OTTAWA - Health Canada is warning patients and health-care professionals about a potentially fatal side-effect related to the drug Sprycel taken by patients with certain forms of leukemia.
Sprycel (dasatinib), used to treat adults with chronic myeloid leukemia or acute lymphoblastic leukemia, has been linked to pulmonary arterial hypertension, a condition in which blood pressure is increased in the pulmonary arteries that carry blood from the heart to the lungs.
Pulmonary arterial hypertension, a subtype of pulmonary hypertension, is a rare, severe and progressive disease with no apparent cause. It can lead to severe fluid retention in the body, shock and even death.
Patients taking the drug should contact their doctor if they experience any of the following symptoms: shortness of breath during routine activity, tiredness, chest pain, racing heartbeat, pain on the upper right side of the abdomen, swelling or weight gain.
Patients taking Sprycel should not stop taking the medication or lower the dosage without first discussing it with their health-care professional, said the federal department, which issued the advisory Tuesday in conjunction with the drug's maker, Bristol-Myers Squibb Canada.
Between June 2006 and June 2011, 60 cases of serious pulmonary hypertension were reported worldwide, including 12 cases of confirmed pulmonary arterial hypertension, in association with Sprycel treatment. No cases among Canadians taking the medication have been reported.
Health Canada said patients should tell their health-care professional if they have or have had any medical conditions, such as a heart problem and-or lung disease, before starting treatment with Sprycel.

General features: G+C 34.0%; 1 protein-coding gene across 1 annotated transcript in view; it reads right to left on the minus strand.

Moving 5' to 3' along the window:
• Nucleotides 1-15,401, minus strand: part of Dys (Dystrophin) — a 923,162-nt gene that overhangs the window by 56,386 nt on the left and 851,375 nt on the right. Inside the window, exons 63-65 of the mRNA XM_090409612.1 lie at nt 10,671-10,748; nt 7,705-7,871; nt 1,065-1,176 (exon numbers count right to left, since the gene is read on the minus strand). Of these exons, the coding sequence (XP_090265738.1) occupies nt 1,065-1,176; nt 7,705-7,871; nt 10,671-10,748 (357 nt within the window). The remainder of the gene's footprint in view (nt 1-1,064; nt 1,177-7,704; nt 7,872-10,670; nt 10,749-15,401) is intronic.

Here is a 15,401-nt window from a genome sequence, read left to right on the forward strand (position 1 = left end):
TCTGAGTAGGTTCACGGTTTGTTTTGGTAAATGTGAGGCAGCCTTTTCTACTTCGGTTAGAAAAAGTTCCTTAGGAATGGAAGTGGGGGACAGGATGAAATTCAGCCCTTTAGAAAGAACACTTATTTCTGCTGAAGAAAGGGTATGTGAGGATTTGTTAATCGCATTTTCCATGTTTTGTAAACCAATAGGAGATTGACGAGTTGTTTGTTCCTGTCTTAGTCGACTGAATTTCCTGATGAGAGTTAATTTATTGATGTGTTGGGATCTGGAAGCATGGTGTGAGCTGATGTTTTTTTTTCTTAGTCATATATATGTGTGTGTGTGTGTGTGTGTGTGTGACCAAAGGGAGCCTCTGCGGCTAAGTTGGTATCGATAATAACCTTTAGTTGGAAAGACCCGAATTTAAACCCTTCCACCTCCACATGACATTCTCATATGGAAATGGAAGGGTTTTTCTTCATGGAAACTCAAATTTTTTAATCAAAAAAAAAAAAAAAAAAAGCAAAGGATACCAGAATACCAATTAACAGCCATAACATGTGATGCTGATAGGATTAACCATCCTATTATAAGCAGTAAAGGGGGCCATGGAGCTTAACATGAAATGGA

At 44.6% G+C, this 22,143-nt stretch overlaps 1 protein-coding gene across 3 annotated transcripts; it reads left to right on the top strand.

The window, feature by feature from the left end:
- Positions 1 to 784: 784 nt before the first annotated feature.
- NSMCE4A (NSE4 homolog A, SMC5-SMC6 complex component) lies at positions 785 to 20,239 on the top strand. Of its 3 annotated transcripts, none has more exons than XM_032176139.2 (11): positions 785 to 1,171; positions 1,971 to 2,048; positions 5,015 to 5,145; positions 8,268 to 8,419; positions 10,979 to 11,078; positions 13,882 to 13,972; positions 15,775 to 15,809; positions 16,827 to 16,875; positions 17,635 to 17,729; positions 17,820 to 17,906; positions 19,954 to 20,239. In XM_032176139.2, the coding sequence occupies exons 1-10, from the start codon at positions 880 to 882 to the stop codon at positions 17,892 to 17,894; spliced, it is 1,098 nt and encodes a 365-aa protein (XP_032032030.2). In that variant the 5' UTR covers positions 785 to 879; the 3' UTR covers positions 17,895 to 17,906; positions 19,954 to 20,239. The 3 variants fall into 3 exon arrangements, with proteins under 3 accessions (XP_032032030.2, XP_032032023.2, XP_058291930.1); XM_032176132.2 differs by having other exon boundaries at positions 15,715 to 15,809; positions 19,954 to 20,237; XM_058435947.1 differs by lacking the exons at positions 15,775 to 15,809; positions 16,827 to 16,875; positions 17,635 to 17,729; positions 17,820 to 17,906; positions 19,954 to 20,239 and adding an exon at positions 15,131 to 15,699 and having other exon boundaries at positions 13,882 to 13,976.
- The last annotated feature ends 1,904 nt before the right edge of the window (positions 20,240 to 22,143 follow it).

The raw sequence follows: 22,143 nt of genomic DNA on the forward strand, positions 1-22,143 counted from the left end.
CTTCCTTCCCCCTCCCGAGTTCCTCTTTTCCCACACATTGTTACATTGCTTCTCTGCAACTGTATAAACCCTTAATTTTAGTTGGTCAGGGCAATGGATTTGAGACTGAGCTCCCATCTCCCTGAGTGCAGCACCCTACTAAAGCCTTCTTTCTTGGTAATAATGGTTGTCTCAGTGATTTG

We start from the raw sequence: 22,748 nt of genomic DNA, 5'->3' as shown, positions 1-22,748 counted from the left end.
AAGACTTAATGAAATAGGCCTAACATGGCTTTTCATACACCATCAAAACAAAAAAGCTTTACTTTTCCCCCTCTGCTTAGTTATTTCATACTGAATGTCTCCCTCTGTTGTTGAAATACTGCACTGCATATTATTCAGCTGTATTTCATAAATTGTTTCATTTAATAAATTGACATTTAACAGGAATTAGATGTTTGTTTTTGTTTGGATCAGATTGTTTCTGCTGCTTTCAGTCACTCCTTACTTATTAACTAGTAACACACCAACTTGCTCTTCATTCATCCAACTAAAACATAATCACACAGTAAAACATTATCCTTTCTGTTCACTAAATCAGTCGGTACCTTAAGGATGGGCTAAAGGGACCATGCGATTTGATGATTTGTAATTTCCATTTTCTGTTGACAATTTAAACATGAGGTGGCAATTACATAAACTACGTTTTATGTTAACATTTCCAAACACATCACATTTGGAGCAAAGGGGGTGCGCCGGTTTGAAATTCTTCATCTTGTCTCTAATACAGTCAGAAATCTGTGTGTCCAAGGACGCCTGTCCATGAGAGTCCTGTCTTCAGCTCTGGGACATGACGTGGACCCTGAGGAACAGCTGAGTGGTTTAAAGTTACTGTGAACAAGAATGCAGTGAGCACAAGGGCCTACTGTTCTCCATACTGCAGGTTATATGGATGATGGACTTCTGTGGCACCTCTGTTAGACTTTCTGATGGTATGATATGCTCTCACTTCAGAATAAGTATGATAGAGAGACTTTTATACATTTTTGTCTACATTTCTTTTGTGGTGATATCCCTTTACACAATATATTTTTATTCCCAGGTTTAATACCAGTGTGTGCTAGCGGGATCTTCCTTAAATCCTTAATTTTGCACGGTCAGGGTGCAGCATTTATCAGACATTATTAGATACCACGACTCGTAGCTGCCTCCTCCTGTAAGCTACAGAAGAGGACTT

Cheryl-Anne Simoneau, president and co-founder of the CML Society of Canada, said close to 4,500 Canadians have chronic myelogenous leukemia.
She was concerned that Canadian patients could be unduly alarmed by the Health Canada warning.
"The first thing that we want to make sure that everybody knows is that there were no cases reported in Canada because Canadians have access to a very high-level form of monitoring for this disease regardless of the drug they're taking," she said from Montreal.
Secondly, she noted that the cases of potentially fatal side-effects were culled from a global database of more than 30,000 patients, "so when you look at it in relative terms, the incidence is low."
Simoneau has been taking Sprycel since 2007, and said patients should always be mindful of side-effects. "But there are relative risks with every one of the drugs we take for this disease."
CML used to be a "very fatal disease," but the advent of new drugs has made a big difference, she indicated.
Any case of PH or PAH and other serious or unexpected adverse drug reactions in patients taking Sprycel should be reported to Bristol-Myers Squibb Canada by calling toll-free 866-463-6267 or by contacting Health Canada, online at www.healthcanada.gc.ca/medeffect or by calling toll-free 1-866-234-2345.
Note to readers: This is a corrected story. In a previous story, Simoneau mistakenly said cases were culled from a global database of more than 300,000 patients rather than 30,000.